On a recent outing to Seattle, a friend and I strolled past Safeco Field, home of the Mariners, our city’s major league baseball team. The outside walls of the ballpark were hung with giant portraits of the players: Justin Smoak, Franklin Gutierrez, Ichiro Suzuki – heroic, larger than life, powerful. I thought about all the children who looked up to these athletes and wanted to be like them. I also wondered how trees might play some part in that exchange. My friend informed me that professional players use only bats made of wood. According to the major league rules, a bat must be no more than 2-3/4 inches in diameter and no more than 42 inches long, and consist of a single, round piece of solid wood. There was my connection between this sport and trees.
When baseball was invented in the 1850s, bats came in all shapes and sizes and were made of hickory, an extremely hard and heavy wood. Today, the majority of wood baseball bats are made from deciduous trees harvested from Pennsylvania and New York. White ash (Fraxinus Americana) and sugar maple (Acer saccharum) are used because of their hardness, durability, strength, and ‘feel’. Trees that provide the lumber for baseball bats are around 50 years old. Metal bats, introduced in the 1970s as a cost-saving alternative to wooden bats that were prone to breaking, turned out to be more efficient than wood. In a study by J. Crisco and R. Greenwald at Brown University, metal bats outperformed wood bats in test comparisons. They clocked average ball speeds for wooden bats at 98.6 mph, and for metal bats at 103.3 mph. Claims that higher ball speeds put infielders at greater risk for injury have led to calls for restrictions on bat performance. Some athletic associations have banned the use of metal bats in high school play because bats made of wood seem safer. Learn the basics of wood vs. aluminum bats here.
The wooden floor underneath the action of indoor sports such as basketball gets far less attention than the athleticism displayed on court, yet it is a critical part of the safety and performance of the athletes. A sports floor must be durable, resilient to the pounding of heavy players, provide just the right amount of friction to prevent falls, and allow for slides and quick turns. As an athlete’s foot hits a sports surface, the force is translated into two forces, one absorbed by the floor, the other returned to the athlete. Artificial surfaces such as concrete and asphalt provide little force reduction for the athlete but maple sports floors absorb these forces, which reduces injury to the athlete. One study documented that athletes were 70 percent more likely to sustain a floor-related injury on a synthetic floor than on a wooden floor. Starting 150 years ago, Northern Hard Maple (Acer saccharum) became the sports floor of choice because of its resilience and traction. In the United States, each year, 17 million square feet of sports floors are annually installed, equivalent to about 85,000 trees that are 70 feet tall and 14 inches in diameter.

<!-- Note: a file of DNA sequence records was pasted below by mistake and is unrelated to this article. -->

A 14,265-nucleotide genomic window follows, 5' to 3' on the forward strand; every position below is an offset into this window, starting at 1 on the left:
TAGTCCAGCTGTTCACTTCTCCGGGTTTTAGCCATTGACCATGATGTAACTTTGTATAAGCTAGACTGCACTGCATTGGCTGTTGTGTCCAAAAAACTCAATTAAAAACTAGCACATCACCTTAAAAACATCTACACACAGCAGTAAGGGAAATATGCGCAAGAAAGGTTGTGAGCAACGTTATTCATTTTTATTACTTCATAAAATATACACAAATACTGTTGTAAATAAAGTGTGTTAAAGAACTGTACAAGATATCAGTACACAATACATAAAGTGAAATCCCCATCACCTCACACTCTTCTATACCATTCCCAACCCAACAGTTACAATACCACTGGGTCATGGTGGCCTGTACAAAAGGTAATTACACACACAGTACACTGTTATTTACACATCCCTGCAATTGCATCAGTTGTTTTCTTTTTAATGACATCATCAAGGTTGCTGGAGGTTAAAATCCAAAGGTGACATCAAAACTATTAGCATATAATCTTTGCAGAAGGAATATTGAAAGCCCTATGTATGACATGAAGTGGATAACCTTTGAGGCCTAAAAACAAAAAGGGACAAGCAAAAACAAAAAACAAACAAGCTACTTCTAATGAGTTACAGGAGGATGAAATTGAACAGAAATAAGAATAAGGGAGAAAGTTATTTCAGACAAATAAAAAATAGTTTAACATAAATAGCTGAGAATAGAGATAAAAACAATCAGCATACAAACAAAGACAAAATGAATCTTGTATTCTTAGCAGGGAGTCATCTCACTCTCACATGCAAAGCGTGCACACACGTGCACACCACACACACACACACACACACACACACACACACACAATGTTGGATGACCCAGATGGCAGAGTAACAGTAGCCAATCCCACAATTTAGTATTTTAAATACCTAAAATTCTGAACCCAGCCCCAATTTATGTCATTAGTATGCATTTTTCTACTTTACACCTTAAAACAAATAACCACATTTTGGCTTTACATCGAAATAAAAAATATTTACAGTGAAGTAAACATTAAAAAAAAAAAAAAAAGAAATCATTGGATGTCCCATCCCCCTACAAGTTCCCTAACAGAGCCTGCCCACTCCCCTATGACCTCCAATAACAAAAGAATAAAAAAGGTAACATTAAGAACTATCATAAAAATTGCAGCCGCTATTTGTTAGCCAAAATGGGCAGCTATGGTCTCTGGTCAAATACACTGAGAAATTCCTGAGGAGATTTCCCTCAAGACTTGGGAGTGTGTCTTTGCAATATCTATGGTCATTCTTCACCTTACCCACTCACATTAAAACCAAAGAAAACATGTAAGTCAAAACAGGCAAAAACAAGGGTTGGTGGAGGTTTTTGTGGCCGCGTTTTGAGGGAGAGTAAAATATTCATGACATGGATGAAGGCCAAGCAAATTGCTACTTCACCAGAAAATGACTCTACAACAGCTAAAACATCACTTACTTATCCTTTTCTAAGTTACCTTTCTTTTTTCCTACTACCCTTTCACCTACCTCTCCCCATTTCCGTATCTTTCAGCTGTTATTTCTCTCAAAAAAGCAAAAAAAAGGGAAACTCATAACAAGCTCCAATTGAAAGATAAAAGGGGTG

The materials that make up golf balls have evolved through the long and fascinating history of golf. Historically, these materials were linked to natural compounds, all of which were derived from objects in nature, particularly different species of trees.
The Scots, who originated the game in the 1400s, developed a variety of golf clubs: irons, putters, and woods. Woods are the longest clubs in the bag and are mostly used for long shots. The wood heads were made of persimmon (Diospyros) or maple (Acer) trees. The introduction of golf into America in the early 1800s led to the use of hickory (Carya) (native to the United States, but not to the United Kingdom) in the shafts of the clubs. These clubs were far stronger than other woods and became standard until steel shafts were introduced in 1925.
The first balls – called “featheries” – were leather-covered objects stuffed with boiled goose or chicken feathers., and then coated with paint. Feathers were first boiled and then placed in the pouch. As the ball cooled, the feathers would expand and the hide would shrink, making the hard, compact ball that would fly far and accurately.
Later, tree products entered into the golf ball. The “gutta-percha” ball was created in 1848. Gutta-percha is the evaporated milky latex from Malaysian Sapodillo tree of eastern Asia, Palaquium gutta. This and other related trees, such as the “bully tree” (Manilkara bidentata) of the West Indies, yield a hard rubber-like material called “balata.” Trees are tapped by cutting zigzag gashes in the bark, something like the harvest of maple sap to make maple syrup. The latex was collected in cups that hung from the trunk. That raw material turns into a tough, resilient, and water-resistant material.
The rubber was made round by heating and shaping it while hot. However, since the ball was spherical, it creating little lift and went only short distances. Accidentally, it was discovered that defects in the sphere from knicks and scrapes of normal use could provide a ball with a truer flight than a pure sphere. Thus, makers started creating intentional defects in the surface by hammering the ball to give it an evenly “dimpled” surface, which caused the ball to have a more consistent ball flight.
By: Nalini Nadkarni, University of Utah
Nadkarni, N. M. 2008. Between Earth and Sky: Our Intimate Connections with Trees. University of California Press. Berkeley, CA, USA.
Articles by Dave Kieda.